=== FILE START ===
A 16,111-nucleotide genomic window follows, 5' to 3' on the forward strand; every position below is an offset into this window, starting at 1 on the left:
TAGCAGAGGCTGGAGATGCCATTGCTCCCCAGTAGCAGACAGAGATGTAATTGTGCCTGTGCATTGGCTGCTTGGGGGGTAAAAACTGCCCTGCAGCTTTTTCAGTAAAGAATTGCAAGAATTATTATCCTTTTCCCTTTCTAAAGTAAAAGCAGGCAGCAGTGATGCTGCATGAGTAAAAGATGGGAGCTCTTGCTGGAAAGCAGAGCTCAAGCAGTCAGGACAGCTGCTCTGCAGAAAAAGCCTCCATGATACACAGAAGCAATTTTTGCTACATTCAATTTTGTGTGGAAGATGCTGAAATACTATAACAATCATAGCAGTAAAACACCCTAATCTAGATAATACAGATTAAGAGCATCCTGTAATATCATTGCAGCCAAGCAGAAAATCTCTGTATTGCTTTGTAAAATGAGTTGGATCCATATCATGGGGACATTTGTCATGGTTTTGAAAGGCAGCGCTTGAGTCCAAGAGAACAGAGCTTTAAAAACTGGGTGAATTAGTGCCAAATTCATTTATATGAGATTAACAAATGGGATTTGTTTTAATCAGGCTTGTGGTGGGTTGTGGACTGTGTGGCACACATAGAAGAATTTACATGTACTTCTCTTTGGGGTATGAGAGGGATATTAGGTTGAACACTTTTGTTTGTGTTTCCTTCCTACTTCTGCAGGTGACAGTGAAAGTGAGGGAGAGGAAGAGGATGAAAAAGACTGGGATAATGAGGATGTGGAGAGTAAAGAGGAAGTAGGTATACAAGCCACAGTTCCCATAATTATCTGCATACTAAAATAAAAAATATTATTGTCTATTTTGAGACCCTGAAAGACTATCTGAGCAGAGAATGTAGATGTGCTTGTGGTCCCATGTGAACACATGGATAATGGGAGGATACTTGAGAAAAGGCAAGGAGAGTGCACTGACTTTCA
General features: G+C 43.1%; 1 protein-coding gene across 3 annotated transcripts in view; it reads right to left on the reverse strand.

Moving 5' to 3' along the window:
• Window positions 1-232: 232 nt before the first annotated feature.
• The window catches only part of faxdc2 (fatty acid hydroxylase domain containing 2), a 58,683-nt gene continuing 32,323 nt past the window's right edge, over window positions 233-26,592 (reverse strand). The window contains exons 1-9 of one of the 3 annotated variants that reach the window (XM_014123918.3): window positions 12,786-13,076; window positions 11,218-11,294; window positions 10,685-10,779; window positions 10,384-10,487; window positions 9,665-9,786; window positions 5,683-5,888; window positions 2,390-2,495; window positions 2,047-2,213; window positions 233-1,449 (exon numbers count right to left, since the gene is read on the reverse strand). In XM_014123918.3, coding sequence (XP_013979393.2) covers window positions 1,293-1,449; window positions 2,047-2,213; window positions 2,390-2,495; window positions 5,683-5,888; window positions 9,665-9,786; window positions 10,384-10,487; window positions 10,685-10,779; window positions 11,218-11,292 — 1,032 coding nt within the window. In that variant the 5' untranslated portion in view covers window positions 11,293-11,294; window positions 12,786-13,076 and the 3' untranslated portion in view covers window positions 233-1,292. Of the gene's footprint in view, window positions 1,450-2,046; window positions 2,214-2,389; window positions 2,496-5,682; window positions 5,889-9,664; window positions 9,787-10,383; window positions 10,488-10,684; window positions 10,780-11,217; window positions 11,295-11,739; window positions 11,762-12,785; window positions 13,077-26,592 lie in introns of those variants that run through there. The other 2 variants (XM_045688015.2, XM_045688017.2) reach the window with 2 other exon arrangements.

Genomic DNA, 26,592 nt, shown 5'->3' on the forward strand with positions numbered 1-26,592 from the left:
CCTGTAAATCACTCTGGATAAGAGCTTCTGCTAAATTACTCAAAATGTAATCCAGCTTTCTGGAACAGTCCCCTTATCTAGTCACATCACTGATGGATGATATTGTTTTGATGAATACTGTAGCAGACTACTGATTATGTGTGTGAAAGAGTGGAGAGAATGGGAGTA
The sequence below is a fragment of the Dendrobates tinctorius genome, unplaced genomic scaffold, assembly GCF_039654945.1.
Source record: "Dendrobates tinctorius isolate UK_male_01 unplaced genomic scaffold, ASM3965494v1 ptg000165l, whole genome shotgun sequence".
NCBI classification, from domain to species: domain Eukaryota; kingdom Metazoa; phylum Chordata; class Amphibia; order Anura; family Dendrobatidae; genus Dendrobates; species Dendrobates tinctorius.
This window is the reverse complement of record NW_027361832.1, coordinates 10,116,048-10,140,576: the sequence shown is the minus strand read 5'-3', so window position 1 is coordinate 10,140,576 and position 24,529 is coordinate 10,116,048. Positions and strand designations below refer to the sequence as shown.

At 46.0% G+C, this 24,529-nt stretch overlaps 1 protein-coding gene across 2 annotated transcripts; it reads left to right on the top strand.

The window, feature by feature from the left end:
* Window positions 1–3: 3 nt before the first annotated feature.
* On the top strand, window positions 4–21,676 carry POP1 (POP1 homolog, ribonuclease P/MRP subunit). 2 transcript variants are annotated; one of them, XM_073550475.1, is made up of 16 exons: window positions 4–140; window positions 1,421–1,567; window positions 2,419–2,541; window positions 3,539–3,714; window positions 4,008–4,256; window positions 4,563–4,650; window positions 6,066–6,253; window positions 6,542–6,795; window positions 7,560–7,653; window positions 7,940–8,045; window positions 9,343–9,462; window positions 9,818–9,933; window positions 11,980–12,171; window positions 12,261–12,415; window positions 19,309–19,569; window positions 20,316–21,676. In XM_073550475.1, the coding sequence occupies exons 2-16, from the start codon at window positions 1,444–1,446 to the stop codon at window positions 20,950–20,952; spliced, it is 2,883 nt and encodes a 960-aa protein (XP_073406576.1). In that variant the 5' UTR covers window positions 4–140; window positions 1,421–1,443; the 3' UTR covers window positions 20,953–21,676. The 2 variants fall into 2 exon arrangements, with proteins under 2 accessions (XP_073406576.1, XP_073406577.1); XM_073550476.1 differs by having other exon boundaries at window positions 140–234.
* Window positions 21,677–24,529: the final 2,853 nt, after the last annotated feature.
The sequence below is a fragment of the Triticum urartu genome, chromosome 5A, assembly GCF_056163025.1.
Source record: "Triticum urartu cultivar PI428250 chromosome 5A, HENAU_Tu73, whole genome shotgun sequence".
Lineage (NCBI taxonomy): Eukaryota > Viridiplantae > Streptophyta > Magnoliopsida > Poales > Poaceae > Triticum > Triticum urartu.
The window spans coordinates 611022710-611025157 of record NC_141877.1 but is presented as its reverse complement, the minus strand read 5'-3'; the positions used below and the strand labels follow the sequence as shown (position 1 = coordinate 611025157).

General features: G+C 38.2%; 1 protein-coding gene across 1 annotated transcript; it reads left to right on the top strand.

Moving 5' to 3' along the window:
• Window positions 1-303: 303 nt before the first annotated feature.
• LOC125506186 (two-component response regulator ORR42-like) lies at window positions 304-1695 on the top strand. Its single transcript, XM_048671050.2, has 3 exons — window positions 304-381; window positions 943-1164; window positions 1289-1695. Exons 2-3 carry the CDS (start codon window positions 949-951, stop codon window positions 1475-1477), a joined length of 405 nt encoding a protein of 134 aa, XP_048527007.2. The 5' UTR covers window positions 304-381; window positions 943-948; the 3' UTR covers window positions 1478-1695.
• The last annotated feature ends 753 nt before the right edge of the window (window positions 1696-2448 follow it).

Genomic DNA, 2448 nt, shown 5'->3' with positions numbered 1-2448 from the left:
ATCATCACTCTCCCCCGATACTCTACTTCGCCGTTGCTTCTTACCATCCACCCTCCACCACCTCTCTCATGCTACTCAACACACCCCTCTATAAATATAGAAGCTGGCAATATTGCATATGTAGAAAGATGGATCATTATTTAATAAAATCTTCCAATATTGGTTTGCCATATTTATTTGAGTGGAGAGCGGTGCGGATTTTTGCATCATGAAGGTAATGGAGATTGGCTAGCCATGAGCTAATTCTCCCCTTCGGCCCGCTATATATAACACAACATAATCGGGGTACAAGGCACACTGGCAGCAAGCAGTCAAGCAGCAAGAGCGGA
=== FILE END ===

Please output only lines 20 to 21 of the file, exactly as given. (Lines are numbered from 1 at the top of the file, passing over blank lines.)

Lineage (NCBI taxonomy): Eukaryota > Viridiplantae > Streptophyta > Magnoliopsida > Poales > Poaceae > Triticum > Triticum urartu.
The window spans coordinates 611022710-611025157 of record NC_141877.1 but is presented as its reverse complement, the minus strand read 5'-3'; the positions used below and the strand labels follow the sequence as shown (position 1 = coordinate 611025157).